Why Congress Doesn't Care What You Think

A paper from 2014 by Martin Gilens and Bejamin Page shook the bedrock of the American democracy by showing quite decisively that the likelihood of a policy being adopted in Congress is almost entirely unrelated to the amount of preference that citizens have for the policy. The preferences of economic elites (rich folks) and special interest groups (generally representing businesses) are far more likely to be enacted by Congress. The graph below shows the likelihood of a policy passing based on the amount of interest of each group. 

Probably not great news. The article goes into some academic detail about the concept of the power of political elites vs. the public. It's worth a read for those interested. There are also some good talks on the subject, one by author Giles and one by Lawrence Lessig

The most popular hypothesis about what's driving this is lobbying and campaign finance. In short, the hypothesis says that politicians depend on this money, so they bow primarily to these groups. It's very likely the case that these are contributing to those curves. 

But we believe there's also likely more to it, and it seems to line up very well with the Wedge hypothesis. 

Let's consider a few axioms:

  1. At the end of the day, average citizens outnumber special interest groups by a large enough margin that they could easily out-vote them.
  2. Ultimately, politicians need to win these votes to get elected, and therefore are dependent on voters. Campaign money is only a means to this end.
  3. If we paid enough attention, and voted consistently against Congresspeople acting against our interest (or being indifferent to them), there would be an evolutionary effect: those that followed Americans' interests would stay in power, and Congress would become dominated by people that made the black line on that top graph be much less flat.

Since the 3rd isn't happening, we need to think about why.

Wedge-Related Hypothesis 1: "Distraction"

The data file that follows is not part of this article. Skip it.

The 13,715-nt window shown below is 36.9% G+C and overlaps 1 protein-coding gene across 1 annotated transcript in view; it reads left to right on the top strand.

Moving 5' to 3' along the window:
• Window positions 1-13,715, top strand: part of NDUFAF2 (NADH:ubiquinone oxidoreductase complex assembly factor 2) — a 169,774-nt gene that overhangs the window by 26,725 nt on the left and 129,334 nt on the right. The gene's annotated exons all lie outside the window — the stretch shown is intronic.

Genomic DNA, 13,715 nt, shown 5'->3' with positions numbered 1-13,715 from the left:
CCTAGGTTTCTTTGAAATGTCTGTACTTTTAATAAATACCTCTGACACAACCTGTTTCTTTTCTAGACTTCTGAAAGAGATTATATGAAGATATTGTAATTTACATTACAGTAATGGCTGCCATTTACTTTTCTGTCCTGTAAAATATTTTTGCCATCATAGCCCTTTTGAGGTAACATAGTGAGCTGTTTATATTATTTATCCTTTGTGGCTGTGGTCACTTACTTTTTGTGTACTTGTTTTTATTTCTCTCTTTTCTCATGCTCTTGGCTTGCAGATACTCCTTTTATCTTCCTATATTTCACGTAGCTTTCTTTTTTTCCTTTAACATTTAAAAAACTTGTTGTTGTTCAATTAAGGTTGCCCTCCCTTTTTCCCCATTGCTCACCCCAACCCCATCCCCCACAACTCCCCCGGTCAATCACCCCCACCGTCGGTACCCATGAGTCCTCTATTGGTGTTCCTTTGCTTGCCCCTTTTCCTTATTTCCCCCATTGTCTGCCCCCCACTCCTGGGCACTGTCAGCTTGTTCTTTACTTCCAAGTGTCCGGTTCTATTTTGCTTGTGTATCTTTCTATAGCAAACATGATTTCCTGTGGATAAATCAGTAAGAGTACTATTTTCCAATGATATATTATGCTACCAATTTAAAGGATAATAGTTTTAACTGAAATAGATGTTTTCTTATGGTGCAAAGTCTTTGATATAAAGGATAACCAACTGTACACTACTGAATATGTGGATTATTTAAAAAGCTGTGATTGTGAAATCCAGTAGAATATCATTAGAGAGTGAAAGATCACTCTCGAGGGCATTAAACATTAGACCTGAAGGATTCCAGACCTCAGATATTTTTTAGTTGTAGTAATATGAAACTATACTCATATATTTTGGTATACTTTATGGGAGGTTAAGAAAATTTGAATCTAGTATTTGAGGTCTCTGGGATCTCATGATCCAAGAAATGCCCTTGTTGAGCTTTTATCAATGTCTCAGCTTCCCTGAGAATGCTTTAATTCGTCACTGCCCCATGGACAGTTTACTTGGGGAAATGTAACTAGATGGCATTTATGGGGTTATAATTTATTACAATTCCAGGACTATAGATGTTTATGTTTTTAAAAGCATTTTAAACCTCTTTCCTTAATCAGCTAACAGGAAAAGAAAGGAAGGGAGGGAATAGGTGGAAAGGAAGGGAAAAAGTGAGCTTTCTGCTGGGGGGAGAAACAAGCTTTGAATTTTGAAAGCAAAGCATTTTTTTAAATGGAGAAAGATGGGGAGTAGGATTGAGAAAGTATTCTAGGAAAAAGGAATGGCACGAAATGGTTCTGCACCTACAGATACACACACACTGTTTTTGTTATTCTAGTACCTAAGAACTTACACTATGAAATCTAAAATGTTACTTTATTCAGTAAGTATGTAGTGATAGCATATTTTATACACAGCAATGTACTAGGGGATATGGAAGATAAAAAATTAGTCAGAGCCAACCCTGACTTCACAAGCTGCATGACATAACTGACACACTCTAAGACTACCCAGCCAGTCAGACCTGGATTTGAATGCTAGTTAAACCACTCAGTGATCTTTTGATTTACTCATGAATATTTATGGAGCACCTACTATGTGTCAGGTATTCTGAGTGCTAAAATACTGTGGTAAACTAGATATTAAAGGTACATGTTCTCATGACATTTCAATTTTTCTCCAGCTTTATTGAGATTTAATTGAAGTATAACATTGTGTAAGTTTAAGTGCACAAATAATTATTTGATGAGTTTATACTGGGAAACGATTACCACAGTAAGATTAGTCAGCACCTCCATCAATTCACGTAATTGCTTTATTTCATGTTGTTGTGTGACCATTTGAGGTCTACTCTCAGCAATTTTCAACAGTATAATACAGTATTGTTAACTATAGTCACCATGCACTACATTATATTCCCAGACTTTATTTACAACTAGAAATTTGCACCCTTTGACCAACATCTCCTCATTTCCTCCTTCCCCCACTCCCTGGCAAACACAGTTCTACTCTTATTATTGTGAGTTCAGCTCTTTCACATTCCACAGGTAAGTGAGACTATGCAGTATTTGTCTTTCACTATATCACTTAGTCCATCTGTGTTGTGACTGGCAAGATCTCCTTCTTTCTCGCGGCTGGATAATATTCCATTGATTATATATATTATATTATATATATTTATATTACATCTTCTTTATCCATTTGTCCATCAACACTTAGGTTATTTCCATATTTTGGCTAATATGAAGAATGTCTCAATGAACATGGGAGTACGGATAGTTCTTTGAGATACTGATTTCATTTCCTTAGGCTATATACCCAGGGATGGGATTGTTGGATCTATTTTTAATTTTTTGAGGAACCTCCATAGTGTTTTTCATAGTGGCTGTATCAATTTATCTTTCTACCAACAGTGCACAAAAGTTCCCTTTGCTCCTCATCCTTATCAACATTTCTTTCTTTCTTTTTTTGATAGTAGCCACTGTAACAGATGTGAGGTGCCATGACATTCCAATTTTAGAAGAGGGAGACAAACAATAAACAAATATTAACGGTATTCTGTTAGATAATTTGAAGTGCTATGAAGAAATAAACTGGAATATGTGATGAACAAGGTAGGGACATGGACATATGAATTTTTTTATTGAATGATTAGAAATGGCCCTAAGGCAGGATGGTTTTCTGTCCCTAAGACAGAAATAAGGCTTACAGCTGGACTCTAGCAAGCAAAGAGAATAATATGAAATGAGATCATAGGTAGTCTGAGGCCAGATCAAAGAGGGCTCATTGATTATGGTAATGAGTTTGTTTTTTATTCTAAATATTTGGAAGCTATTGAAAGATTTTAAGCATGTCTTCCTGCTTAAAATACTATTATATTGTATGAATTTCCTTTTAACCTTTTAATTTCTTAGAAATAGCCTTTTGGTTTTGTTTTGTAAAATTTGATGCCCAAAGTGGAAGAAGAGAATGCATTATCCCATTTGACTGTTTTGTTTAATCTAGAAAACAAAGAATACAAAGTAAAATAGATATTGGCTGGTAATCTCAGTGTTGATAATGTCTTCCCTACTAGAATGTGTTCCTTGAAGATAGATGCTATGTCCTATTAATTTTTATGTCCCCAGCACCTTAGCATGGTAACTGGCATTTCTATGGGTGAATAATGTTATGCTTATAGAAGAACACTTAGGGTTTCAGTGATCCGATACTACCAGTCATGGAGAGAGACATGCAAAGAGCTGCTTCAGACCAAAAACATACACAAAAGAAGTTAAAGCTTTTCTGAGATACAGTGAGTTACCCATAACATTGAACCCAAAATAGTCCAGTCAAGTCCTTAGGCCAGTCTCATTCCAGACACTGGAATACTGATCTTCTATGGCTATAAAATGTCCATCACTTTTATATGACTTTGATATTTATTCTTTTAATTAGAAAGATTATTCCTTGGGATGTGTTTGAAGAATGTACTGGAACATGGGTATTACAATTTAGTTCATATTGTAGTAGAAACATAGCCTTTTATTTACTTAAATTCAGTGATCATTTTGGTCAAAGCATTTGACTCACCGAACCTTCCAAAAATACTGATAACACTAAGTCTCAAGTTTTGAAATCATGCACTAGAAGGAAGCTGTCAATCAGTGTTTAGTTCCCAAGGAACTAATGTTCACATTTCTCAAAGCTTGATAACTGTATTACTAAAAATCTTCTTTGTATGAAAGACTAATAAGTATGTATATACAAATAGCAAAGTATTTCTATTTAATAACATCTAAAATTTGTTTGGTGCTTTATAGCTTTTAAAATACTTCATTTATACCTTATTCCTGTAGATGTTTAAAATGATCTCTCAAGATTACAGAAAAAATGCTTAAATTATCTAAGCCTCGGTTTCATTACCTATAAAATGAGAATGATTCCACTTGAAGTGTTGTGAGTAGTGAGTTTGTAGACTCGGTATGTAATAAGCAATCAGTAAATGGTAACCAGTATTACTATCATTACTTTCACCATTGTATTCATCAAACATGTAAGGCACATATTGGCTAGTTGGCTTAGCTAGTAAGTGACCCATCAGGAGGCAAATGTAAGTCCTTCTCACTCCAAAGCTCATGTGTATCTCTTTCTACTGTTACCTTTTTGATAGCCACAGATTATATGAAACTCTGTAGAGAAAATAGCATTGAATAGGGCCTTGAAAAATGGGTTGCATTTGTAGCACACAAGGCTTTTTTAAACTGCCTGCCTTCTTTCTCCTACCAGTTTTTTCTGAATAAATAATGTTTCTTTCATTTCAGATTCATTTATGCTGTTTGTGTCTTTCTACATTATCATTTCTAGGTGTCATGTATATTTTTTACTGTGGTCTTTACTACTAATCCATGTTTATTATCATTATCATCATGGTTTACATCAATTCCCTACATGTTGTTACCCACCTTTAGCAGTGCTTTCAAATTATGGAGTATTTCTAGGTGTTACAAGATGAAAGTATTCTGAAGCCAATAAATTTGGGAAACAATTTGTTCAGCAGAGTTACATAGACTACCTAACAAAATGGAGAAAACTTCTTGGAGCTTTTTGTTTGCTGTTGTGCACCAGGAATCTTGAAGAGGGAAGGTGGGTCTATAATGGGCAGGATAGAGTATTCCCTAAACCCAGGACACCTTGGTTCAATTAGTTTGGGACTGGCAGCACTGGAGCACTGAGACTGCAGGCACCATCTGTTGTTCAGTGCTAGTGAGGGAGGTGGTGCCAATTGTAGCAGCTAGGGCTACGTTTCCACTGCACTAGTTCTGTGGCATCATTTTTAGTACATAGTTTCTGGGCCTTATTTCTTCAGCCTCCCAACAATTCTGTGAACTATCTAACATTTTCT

So first, let's think about what political issues dominate the news: terrorism, abortion, gay marriage, guns (the last is on-and-off, depending on whether a mass-shooting incident occurred recently).

The dominance of these issues means that they're what we pay attention to and get emotional about. They dominate our political conversations and absorb a lot of our energy.

It's worth noting first that Congress has exceedingly little to do or say about the issues of abortion or gay marriage (and other such related "religious freedom" type legal battles). These happen on the state level, and Congress has no constitutional power to affect them, other than changing the amount of money it gives Planned Parenthood. But that's really about it. So with these two issues, Congresspeople probably get a lot of input from unhappy constituents but can merely shrug their shoulders.

On issues like guns, it's not that Congress doesn't see bills--they just don't get passed, because it's hard to assemble a majority on them. These bills tend to cover controversial stuff like banning "assault weapons," rather than working on policies that most Americans can agree with.

On terrorism, there's been a whole lot of legislation passed! And at time of passing, it's been quite popular. 

But the most important part about 3 of these (save terrorism, where there has been a lot of Congressional action in the past 15 years), they're not actually priorities for Americans. They fall behind other really big stuff.

So what this means is that we're paying a lot of attention and putting a lot of time into low-priority issues, rather than high-priority ones. 

With all this buzz, what's able to sneak through, unnoticed? Probably the stuff that special interests quietly lobby for. 

And how can we hold our Congresspeople accountable? How many Americans are spending more time looking at what's actually going on in Congress, and calling their Congresspeople when complex bills about business regulation are getting passed, versus complaining about wedge issues on Facebook?